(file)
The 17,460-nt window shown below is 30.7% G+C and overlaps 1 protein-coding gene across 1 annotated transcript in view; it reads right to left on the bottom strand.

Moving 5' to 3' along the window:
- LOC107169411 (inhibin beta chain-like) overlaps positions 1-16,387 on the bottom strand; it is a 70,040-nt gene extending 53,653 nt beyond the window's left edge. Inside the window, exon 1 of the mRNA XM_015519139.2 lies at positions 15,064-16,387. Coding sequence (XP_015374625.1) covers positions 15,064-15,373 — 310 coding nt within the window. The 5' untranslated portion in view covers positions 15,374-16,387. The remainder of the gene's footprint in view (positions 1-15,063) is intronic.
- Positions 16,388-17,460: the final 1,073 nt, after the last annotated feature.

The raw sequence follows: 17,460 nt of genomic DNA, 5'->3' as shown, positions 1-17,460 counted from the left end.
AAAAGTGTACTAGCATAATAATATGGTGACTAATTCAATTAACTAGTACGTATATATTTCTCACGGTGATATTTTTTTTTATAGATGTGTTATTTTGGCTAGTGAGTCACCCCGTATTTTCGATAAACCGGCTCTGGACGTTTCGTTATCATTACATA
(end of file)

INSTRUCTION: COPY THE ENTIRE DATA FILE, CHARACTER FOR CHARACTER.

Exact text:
The 17,460-nt window shown below is 30.7% G+C and overlaps 1 protein-coding gene across 1 annotated transcript in view; it reads right to left on the bottom strand.

Moving 5' to 3' along the window:
- LOC107169411 (inhibin beta chain-like) overlaps positions 1-16,387 on the bottom strand; it is a 70,040-nt gene extending 53,653 nt beyond the window's left edge. Inside the window, exon 1 of the mRNA XM_015519139.2 lies at positions 15,064-16,387. Coding sequence (XP_015374625.1) covers positions 15,064-15,373 — 310 coding nt within the window. The 5' untranslated portion in view covers positions 15,374-16,387. The remainder of the gene's footprint in view (positions 1-15,063) is intronic.
- Positions 16,388-17,460: the final 1,073 nt, after the last annotated feature.

The raw sequence follows: 17,460 nt of genomic DNA, 5'->3' as shown, positions 1-17,460 counted from the left end.
AAAAGTGTACTAGCATAATAATATGGTGACTAATTCAATTAACTAGTACGTATATATTTCTCACGGTGATATTTTTTTTTATAGATGTGTTATTTTGGCTAGTGAGTCACCCCGTATTTTCGATAAACCGGCTCTGGACGTTTCGTTATCATTACATA